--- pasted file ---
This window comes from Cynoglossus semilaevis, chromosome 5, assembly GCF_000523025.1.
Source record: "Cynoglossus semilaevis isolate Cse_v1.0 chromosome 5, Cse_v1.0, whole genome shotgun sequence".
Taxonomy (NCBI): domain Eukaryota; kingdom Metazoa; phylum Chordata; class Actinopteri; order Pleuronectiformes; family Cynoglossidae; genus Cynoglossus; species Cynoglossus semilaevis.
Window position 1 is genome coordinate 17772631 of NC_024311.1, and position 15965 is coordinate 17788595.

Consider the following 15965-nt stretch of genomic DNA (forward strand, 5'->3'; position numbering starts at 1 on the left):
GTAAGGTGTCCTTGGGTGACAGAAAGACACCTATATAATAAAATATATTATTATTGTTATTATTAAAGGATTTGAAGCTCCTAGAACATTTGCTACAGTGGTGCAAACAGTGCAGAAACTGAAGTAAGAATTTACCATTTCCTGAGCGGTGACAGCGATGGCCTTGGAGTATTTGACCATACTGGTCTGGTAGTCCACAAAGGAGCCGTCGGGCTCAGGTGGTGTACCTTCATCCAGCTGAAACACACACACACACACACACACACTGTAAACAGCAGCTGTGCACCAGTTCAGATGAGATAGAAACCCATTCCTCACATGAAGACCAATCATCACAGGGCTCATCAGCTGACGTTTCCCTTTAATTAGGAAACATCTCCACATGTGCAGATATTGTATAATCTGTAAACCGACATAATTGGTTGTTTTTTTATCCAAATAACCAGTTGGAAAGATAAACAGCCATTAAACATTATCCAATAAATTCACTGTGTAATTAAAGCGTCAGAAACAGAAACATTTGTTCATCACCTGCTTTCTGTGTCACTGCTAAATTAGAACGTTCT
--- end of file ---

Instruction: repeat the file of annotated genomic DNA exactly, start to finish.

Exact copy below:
This window comes from Cynoglossus semilaevis, chromosome 5, assembly GCF_000523025.1.
Source record: "Cynoglossus semilaevis isolate Cse_v1.0 chromosome 5, Cse_v1.0, whole genome shotgun sequence".
Taxonomy (NCBI): domain Eukaryota; kingdom Metazoa; phylum Chordata; class Actinopteri; order Pleuronectiformes; family Cynoglossidae; genus Cynoglossus; species Cynoglossus semilaevis.
Window position 1 is genome coordinate 17772631 of NC_024311.1, and position 15965 is coordinate 17788595.

Consider the following 15965-nt stretch of genomic DNA (forward strand, 5'->3'; position numbering starts at 1 on the left):
GTAAGGTGTCCTTGGGTGACAGAAAGACACCTATATAATAAAATATATTATTATTGTTATTATTAAAGGATTTGAAGCTCCTAGAACATTTGCTACAGTGGTGCAAACAGTGCAGAAACTGAAGTAAGAATTTACCATTTCCTGAGCGGTGACAGCGATGGCCTTGGAGTATTTGACCATACTGGTCTGGTAGTCCACAAAGGAGCCGTCGGGCTCAGGTGGTGTACCTTCATCCAGCTGAAACACACACACACACACACACACACTGTAAACAGCAGCTGTGCACCAGTTCAGATGAGATAGAAACCCATTCCTCACATGAAGACCAATCATCACAGGGCTCATCAGCTGACGTTTCCCTTTAATTAGGAAACATCTCCACATGTGCAGATATTGTATAATCTGTAAACCGACATAATTGGTTGTTTTTTTATCCAAATAACCAGTTGGAAAGATAAACAGCCATTAAACATTATCCAATAAATTCACTGTGTAATTAAAGCGTCAGAAACAGAAACATTTGTTCATCACCTGCTTTCTGTGTCACTGCTAAATTAGAACGTTCT